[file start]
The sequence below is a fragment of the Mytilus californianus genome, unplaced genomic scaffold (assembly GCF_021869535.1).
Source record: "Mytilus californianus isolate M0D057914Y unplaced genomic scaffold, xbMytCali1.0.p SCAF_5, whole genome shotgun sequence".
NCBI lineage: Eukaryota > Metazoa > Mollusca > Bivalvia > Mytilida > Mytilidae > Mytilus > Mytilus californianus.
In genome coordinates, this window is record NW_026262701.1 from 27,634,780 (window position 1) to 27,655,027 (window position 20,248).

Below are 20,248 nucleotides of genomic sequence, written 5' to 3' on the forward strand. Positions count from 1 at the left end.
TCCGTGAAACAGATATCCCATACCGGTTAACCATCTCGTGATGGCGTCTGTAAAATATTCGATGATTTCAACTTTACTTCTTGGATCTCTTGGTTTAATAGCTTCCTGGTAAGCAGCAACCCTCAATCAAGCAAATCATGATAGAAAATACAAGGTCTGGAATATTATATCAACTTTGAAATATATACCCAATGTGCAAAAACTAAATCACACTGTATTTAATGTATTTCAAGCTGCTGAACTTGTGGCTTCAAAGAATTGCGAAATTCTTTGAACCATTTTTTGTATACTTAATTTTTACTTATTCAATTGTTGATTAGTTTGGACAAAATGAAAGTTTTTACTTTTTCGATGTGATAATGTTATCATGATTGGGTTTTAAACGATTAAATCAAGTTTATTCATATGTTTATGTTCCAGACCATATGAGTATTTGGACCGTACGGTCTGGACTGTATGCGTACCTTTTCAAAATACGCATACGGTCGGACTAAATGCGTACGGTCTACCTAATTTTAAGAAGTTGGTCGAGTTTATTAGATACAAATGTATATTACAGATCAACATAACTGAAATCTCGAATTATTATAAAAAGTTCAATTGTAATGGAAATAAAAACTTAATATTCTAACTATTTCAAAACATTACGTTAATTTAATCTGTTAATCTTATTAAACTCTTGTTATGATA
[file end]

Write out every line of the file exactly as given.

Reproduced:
The sequence below is a fragment of the Mytilus californianus genome, unplaced genomic scaffold (assembly GCF_021869535.1).
Source record: "Mytilus californianus isolate M0D057914Y unplaced genomic scaffold, xbMytCali1.0.p SCAF_5, whole genome shotgun sequence".
NCBI lineage: Eukaryota > Metazoa > Mollusca > Bivalvia > Mytilida > Mytilidae > Mytilus > Mytilus californianus.
In genome coordinates, this window is record NW_026262701.1 from 27,634,780 (window position 1) to 27,655,027 (window position 20,248).

Below are 20,248 nucleotides of genomic sequence, written 5' to 3' on the forward strand. Positions count from 1 at the left end.
TCCGTGAAACAGATATCCCATACCGGTTAACCATCTCGTGATGGCGTCTGTAAAATATTCGATGATTTCAACTTTACTTCTTGGATCTCTTGGTTTAATAGCTTCCTGGTAAGCAGCAACCCTCAATCAAGCAAATCATGATAGAAAATACAAGGTCTGGAATATTATATCAACTTTGAAATATATACCCAATGTGCAAAAACTAAATCACACTGTATTTAATGTATTTCAAGCTGCTGAACTTGTGGCTTCAAAGAATTGCGAAATTCTTTGAACCATTTTTTGTATACTTAATTTTTACTTATTCAATTGTTGATTAGTTTGGACAAAATGAAAGTTTTTACTTTTTCGATGTGATAATGTTATCATGATTGGGTTTTAAACGATTAAATCAAGTTTATTCATATGTTTATGTTCCAGACCATATGAGTATTTGGACCGTACGGTCTGGACTGTATGCGTACCTTTTCAAAATACGCATACGGTCGGACTAAATGCGTACGGTCTACCTAATTTTAAGAAGTTGGTCGAGTTTATTAGATACAAATGTATATTACAGATCAACATAACTGAAATCTCGAATTATTATAAAAAGTTCAATTGTAATGGAAATAAAAACTTAATATTCTAACTATTTCAAAACATTACGTTAATTTAATCTGTTAATCTTATTAAACTCTTGTTATGATA